Business planning, Funding, Legal

SMEs hammered by banks, impose tiered rates on business savers: Report

Michelle Hammond /

Small businesses are being treated like second-class customers by Australian banks, according to new research, despite claims to the contrary from the Australian Bankers’ Association.

 

Independent finance comparison site Mozo.com.au recently compared loans, savings accounts, term deposits, credit cards and transaction accounts from 29 banking providers.

 

The research reveals an average 0.56% difference between the best interest rates on offer to personal savings account customers compared to business savings account customers.

 

This figure was based on a $10,000 deposit. The average difference was calculated from the best personal and business saver rates on offer from 20 financial institutions as at July 19, 2011.

 

All four major banks – and a handful of others – were found to impose tiered rates on business savers where balances under a certain level earn no interest at all.

 

Meanwhile, nearly half of the banks surveyed – including NAB, Westpac and Bankwest – offer bonus interest rates to personal customers but not to business customers.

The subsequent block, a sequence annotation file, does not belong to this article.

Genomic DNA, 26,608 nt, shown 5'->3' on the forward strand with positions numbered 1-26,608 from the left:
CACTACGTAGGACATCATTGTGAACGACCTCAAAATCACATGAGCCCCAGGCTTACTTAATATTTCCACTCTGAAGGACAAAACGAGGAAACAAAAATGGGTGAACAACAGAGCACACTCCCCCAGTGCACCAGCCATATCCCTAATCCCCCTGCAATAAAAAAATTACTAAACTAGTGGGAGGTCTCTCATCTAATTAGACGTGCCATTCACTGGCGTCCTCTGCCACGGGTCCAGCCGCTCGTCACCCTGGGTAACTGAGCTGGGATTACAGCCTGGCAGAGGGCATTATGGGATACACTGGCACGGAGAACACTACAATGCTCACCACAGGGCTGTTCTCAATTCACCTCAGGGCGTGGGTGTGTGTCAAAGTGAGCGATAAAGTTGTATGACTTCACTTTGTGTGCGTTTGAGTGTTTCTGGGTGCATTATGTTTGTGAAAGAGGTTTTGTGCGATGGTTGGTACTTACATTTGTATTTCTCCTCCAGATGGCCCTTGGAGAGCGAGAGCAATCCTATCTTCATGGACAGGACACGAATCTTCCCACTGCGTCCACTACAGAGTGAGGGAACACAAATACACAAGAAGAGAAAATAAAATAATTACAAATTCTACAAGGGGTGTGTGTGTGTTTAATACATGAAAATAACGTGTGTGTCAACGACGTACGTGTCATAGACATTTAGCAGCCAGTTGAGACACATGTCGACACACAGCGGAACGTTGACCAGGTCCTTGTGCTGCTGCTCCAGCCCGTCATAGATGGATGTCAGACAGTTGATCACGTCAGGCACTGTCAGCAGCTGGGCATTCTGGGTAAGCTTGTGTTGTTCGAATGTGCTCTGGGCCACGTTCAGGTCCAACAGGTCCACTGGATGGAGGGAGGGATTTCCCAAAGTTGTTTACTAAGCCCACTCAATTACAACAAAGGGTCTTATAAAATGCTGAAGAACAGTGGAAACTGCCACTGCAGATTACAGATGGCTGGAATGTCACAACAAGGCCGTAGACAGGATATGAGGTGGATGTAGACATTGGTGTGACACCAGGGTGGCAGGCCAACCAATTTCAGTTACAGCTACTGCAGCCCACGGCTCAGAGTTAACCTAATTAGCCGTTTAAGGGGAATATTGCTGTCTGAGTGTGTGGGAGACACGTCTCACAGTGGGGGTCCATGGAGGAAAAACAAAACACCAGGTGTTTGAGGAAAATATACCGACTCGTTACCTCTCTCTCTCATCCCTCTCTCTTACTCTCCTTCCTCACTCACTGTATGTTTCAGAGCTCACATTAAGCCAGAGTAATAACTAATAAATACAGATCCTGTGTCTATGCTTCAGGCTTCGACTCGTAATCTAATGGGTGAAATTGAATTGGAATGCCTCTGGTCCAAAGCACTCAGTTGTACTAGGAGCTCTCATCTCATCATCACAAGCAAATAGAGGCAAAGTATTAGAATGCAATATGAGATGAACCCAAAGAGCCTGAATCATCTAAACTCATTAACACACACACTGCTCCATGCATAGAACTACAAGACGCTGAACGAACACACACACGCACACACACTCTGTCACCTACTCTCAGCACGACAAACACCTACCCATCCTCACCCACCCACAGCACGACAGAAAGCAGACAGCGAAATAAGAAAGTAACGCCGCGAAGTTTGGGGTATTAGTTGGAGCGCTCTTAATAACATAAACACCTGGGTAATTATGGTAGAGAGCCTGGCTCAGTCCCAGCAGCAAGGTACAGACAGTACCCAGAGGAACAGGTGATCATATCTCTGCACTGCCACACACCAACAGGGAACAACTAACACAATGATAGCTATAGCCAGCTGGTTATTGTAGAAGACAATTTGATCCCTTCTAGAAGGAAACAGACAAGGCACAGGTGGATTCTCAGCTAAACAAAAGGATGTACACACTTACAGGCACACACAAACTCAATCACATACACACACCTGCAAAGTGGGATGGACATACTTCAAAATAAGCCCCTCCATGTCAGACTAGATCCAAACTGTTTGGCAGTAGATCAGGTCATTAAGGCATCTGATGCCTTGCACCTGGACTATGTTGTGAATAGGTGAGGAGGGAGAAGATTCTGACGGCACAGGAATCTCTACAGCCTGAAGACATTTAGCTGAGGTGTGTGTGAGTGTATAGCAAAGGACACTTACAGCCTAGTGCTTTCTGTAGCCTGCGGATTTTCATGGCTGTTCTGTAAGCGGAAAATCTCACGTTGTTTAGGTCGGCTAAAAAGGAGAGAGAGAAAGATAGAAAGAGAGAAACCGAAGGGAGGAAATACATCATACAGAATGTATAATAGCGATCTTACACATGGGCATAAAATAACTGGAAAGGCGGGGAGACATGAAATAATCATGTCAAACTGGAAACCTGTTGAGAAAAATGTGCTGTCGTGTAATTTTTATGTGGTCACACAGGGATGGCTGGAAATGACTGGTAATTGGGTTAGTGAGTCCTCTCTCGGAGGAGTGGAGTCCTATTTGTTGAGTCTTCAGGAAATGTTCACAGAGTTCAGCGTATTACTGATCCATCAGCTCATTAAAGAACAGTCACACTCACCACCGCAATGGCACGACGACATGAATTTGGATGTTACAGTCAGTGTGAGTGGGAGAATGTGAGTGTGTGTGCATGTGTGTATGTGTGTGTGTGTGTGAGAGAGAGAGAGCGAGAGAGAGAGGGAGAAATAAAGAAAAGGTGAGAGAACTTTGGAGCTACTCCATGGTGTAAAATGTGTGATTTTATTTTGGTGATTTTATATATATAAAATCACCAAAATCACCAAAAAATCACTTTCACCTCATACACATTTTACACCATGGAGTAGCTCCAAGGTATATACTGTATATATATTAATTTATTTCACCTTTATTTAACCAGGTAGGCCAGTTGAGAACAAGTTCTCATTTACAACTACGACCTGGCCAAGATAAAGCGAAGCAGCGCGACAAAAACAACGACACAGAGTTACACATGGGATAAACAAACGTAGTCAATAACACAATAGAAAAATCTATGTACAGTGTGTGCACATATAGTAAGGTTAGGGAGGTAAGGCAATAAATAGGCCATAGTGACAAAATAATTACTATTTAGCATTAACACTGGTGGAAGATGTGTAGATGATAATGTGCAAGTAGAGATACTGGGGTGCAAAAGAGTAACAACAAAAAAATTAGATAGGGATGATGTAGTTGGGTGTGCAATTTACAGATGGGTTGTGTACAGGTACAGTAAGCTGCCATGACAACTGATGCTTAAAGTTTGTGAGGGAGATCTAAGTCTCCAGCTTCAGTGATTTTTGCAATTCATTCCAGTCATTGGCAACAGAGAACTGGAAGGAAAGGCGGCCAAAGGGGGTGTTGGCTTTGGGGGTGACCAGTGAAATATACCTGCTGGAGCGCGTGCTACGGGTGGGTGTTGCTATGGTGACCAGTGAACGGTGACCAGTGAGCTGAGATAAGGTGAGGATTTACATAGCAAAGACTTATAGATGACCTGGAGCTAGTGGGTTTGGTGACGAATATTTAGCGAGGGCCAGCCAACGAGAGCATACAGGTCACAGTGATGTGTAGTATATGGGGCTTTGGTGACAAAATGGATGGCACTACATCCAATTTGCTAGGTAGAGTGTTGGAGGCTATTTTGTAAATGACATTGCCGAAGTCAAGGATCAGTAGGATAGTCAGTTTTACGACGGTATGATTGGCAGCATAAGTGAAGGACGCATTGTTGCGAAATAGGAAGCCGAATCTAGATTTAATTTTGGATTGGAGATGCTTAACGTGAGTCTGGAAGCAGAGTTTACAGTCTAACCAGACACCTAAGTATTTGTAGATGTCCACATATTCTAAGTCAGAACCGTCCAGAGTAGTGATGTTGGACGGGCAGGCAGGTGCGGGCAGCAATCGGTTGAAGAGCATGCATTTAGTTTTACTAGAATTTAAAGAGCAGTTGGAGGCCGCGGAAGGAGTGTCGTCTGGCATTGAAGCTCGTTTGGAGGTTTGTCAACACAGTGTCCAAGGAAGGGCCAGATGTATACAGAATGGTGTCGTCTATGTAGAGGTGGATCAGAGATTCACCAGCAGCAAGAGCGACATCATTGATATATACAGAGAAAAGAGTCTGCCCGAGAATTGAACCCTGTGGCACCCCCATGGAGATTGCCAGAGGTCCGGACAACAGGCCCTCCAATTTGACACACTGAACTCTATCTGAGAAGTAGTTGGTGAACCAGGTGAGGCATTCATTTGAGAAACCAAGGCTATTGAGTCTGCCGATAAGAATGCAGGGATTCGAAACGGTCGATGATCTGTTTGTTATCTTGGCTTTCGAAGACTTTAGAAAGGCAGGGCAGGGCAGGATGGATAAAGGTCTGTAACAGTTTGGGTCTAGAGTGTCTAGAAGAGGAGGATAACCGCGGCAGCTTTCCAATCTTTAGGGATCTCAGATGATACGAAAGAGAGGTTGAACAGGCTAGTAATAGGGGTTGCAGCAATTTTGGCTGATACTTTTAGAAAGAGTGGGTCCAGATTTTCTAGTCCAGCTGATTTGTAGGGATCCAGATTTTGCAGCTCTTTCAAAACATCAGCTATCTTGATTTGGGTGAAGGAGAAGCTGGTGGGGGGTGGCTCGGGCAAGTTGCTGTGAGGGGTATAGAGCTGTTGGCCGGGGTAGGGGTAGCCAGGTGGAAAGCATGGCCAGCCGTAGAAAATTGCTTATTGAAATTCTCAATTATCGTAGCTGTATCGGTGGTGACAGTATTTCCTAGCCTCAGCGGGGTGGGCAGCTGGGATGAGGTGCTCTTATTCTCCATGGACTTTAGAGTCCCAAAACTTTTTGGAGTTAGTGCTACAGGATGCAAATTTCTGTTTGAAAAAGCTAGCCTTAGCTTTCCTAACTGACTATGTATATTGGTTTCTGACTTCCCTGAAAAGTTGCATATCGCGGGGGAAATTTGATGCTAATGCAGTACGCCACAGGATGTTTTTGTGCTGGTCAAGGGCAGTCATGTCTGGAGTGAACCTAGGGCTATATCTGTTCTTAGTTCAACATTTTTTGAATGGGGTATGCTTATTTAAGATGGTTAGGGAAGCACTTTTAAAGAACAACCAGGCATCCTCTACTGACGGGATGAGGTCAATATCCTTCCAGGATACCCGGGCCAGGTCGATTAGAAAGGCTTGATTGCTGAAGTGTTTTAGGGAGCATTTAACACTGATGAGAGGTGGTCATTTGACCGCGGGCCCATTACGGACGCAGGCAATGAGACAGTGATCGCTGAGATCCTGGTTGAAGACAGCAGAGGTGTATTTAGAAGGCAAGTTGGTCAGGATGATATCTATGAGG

The report reveals standard rates are also often lower for business customers. For example, RaboDirect offers personal savers a 6.5% bonus rate and a 6% standard rate, while business customers receive a bonus rate of 5.6% and a standard rate of 5.1%.

 

Mozo director Kirsty Lamont says it was shocking to discover how badly small business customers are treated by the banks.

 

“There is a huge disparity between the interest rates and conditions on offer to personal customers versus business customers,” she says.

 

“Personal savers get first-class treatment with high interest rates, no conditions and bonus rates to sweeten the deal. Businesses are very much second-class savers, treated to lower rates and what can only be described as punitive and senseless conditions.”

 

Lamont says while not all banks treat businesses badly, there needs to be more transparency within the business banking market.

 

“Ultimately, it’s up to small businesses to put an end to bank discrimination by voting with their feet,” she says.

 

“There’s no reason why you can’t have a loan with one bank, and a credit card and savings account with other providers.”

 

“If your bank insists on treating you like a second-class customer, go out and get better rates by cherry-picking the best products on offer elsewhere.”

 

The Australian Bankers’ Association says in principle, it supports initiatives aimed at increasing transparency in banking products for consumers.

 

“The current Code of Banking Practice already applies to small businesses and the ABA is always willing to meet with small businesses and their representative organisations to discuss any improvements,” the ABA said in a statement.

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